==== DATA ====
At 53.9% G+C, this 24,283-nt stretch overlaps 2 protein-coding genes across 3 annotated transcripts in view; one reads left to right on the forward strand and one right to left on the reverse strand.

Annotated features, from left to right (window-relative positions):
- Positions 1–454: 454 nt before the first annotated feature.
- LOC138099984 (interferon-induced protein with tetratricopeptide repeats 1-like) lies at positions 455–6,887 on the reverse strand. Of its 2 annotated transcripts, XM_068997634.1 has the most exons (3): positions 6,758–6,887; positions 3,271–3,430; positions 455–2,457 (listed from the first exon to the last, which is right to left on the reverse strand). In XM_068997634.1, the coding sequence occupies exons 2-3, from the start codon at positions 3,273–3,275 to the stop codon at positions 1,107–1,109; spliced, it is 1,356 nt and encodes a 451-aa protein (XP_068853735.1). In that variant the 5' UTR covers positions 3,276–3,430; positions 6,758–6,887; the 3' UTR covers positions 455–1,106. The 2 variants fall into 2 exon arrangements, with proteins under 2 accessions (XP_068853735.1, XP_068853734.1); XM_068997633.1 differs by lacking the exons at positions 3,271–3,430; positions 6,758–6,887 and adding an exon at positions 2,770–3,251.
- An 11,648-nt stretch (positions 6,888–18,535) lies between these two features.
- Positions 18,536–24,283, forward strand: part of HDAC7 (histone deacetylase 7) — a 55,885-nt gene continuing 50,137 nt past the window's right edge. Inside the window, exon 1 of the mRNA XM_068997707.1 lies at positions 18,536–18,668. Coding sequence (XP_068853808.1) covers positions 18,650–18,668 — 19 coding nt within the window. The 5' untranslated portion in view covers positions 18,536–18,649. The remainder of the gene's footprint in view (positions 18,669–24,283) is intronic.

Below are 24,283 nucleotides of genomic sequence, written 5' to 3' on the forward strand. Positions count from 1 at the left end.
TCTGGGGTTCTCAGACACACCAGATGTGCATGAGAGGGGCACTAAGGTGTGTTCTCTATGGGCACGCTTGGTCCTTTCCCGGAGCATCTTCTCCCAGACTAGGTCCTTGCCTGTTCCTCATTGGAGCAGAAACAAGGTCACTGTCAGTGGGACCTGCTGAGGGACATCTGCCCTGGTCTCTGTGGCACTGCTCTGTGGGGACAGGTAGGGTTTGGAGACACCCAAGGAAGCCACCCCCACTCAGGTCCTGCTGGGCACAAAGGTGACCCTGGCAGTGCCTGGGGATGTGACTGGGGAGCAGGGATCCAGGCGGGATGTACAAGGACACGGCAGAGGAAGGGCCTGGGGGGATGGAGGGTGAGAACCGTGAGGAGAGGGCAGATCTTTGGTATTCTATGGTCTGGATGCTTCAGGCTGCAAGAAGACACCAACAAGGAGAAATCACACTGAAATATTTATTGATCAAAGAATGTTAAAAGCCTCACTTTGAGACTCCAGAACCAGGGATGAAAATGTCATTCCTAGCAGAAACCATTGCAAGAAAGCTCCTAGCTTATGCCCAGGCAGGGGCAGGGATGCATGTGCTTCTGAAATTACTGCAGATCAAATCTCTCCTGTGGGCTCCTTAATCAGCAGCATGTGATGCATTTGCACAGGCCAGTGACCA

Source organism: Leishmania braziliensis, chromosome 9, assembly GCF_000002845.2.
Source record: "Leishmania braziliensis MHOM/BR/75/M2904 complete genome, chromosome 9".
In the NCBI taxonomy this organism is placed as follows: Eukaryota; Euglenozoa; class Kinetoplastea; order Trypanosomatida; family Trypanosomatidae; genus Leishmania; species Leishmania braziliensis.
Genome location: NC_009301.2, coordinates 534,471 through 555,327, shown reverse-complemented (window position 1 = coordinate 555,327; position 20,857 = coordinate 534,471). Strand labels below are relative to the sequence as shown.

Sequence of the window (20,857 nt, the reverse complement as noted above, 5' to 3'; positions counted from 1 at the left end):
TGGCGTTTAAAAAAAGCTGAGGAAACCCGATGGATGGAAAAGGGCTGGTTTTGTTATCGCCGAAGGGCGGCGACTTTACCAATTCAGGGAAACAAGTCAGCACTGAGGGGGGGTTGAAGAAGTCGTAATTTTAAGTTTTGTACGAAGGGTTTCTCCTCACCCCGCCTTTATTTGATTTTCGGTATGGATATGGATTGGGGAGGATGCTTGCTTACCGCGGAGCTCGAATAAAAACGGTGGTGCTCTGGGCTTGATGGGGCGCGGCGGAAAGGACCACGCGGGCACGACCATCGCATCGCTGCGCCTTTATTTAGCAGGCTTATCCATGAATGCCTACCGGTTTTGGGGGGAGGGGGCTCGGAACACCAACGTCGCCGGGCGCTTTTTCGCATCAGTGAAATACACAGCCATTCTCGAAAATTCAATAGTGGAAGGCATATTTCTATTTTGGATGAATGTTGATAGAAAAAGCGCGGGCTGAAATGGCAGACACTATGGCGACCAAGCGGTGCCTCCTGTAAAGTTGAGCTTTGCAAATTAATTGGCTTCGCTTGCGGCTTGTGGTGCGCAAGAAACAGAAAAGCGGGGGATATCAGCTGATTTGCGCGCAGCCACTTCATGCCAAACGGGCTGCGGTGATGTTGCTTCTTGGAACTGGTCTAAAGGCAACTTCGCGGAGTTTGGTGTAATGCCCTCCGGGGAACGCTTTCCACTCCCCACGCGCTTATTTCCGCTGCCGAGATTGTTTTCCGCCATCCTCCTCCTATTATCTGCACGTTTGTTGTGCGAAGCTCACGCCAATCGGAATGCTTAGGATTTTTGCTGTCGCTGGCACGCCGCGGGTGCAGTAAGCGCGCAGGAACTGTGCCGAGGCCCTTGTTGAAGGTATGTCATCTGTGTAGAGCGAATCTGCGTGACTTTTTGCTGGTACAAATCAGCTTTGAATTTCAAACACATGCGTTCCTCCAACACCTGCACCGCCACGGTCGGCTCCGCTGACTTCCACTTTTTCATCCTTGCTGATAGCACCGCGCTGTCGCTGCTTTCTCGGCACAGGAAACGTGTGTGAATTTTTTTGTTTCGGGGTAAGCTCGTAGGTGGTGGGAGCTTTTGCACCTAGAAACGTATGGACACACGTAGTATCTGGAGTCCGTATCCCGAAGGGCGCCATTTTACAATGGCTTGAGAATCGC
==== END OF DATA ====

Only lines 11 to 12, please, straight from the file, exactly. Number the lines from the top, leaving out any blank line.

In the NCBI taxonomy this organism is placed as follows: Eukaryota; Euglenozoa; class Kinetoplastea; order Trypanosomatida; family Trypanosomatidae; genus Leishmania; species Leishmania braziliensis.
Genome location: NC_009301.2, coordinates 534,471 through 555,327, shown reverse-complemented (window position 1 = coordinate 555,327; position 20,857 = coordinate 534,471). Strand labels below are relative to the sequence as shown.